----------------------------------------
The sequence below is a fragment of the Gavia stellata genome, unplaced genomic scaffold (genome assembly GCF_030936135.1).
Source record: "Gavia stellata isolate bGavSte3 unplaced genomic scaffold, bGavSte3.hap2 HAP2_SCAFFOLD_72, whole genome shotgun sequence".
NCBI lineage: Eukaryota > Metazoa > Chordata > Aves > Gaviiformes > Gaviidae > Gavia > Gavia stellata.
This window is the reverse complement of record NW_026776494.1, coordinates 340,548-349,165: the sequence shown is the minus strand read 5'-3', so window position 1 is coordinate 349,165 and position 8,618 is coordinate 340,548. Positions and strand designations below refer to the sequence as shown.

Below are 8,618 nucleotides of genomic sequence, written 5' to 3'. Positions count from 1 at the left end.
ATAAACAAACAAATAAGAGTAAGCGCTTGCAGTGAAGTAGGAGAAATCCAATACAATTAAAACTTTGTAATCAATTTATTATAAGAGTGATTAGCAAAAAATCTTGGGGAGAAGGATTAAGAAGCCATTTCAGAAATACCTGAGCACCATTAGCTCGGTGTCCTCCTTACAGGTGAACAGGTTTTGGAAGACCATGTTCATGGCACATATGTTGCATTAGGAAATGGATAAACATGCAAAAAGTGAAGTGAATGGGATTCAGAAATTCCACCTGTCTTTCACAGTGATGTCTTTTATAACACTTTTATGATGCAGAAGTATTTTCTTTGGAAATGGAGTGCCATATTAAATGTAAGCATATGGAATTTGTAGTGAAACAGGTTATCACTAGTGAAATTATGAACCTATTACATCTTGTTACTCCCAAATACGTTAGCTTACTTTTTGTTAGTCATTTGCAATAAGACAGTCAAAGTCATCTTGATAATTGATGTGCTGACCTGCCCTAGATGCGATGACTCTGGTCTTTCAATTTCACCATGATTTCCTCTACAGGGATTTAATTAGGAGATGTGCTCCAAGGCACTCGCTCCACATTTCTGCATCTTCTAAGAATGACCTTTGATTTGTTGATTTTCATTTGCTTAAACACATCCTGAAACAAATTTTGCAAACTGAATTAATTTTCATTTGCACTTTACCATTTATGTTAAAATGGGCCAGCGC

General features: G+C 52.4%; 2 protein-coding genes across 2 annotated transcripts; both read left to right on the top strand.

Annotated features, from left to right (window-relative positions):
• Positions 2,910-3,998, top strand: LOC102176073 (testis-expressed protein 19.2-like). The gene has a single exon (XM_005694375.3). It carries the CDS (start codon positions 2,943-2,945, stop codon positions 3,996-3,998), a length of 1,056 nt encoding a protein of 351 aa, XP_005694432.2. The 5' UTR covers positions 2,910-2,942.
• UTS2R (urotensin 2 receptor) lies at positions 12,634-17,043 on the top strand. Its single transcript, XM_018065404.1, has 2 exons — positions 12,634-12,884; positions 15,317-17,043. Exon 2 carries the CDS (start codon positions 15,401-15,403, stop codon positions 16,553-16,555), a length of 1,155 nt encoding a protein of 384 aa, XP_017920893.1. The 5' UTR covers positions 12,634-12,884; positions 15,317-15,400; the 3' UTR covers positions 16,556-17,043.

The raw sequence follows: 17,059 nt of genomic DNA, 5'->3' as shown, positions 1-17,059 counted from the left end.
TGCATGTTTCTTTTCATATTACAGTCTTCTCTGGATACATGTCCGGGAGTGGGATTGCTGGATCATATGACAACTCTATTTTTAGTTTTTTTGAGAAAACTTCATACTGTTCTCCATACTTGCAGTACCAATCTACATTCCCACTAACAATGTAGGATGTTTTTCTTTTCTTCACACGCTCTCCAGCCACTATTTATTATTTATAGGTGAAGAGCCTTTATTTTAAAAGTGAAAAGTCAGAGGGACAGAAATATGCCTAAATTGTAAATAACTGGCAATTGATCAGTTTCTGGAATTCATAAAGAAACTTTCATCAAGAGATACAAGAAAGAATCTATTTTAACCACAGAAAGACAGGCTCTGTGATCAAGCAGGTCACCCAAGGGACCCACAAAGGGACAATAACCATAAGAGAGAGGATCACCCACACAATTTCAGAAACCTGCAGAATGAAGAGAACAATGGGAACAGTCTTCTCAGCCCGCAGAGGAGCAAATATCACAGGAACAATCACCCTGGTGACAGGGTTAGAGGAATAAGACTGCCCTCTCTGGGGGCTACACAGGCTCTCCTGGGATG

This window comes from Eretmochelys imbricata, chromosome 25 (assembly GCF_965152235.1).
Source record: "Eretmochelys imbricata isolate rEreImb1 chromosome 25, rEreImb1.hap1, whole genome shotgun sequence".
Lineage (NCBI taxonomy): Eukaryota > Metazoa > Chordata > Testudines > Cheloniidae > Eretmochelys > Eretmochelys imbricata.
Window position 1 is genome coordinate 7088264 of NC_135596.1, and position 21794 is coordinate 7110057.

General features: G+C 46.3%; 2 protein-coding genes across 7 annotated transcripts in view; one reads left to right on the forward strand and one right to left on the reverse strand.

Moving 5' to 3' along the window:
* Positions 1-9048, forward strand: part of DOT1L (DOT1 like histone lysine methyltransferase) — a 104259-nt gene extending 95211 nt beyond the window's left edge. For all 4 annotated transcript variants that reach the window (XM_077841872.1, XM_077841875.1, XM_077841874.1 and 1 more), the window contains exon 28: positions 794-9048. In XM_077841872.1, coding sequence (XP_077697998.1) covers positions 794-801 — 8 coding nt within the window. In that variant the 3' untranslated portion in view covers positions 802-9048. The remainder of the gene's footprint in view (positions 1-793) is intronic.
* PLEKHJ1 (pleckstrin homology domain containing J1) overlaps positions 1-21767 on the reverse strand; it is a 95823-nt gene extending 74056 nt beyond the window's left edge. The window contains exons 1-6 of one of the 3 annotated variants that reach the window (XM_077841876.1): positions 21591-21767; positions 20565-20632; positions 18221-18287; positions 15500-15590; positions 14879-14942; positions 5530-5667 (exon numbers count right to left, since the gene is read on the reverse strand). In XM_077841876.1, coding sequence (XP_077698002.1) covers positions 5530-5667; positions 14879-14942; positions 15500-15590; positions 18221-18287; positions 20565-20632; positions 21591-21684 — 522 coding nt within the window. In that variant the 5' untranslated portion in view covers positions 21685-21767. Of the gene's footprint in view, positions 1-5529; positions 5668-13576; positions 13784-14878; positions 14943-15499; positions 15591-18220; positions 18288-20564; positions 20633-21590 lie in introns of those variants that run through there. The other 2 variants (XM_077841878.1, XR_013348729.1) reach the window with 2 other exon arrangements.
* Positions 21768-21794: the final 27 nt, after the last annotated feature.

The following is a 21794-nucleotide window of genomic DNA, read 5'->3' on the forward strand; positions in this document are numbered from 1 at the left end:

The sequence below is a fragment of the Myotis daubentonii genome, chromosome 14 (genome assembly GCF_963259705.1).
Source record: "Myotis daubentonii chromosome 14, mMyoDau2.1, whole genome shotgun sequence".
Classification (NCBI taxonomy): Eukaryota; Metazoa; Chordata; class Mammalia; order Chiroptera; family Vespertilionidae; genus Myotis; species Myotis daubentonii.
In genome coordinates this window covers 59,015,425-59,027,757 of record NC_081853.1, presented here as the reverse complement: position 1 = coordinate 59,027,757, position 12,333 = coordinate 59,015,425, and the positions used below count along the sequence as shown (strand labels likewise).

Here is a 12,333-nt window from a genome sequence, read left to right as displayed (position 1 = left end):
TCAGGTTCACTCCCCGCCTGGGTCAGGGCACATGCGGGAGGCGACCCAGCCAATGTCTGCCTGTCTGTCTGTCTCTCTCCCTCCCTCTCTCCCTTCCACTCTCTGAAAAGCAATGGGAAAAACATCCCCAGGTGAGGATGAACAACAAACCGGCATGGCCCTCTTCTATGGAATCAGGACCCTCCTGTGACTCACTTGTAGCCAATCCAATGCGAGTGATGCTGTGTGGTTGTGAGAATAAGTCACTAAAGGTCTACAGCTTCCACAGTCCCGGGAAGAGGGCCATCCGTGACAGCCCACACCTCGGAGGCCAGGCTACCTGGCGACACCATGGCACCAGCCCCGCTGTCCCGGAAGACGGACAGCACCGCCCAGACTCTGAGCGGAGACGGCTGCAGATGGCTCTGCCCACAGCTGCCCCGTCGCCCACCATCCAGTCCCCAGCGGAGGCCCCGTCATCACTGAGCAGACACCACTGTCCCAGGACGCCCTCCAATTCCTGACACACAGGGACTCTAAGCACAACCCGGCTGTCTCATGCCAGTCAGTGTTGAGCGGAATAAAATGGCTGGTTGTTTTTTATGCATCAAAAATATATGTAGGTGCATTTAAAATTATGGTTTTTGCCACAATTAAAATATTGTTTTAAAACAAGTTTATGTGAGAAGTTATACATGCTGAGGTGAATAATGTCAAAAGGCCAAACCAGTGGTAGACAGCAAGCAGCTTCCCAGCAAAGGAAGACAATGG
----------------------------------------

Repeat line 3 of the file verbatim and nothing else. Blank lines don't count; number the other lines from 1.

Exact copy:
NCBI lineage: Eukaryota > Metazoa > Chordata > Aves > Gaviiformes > Gaviidae > Gavia > Gavia stellata.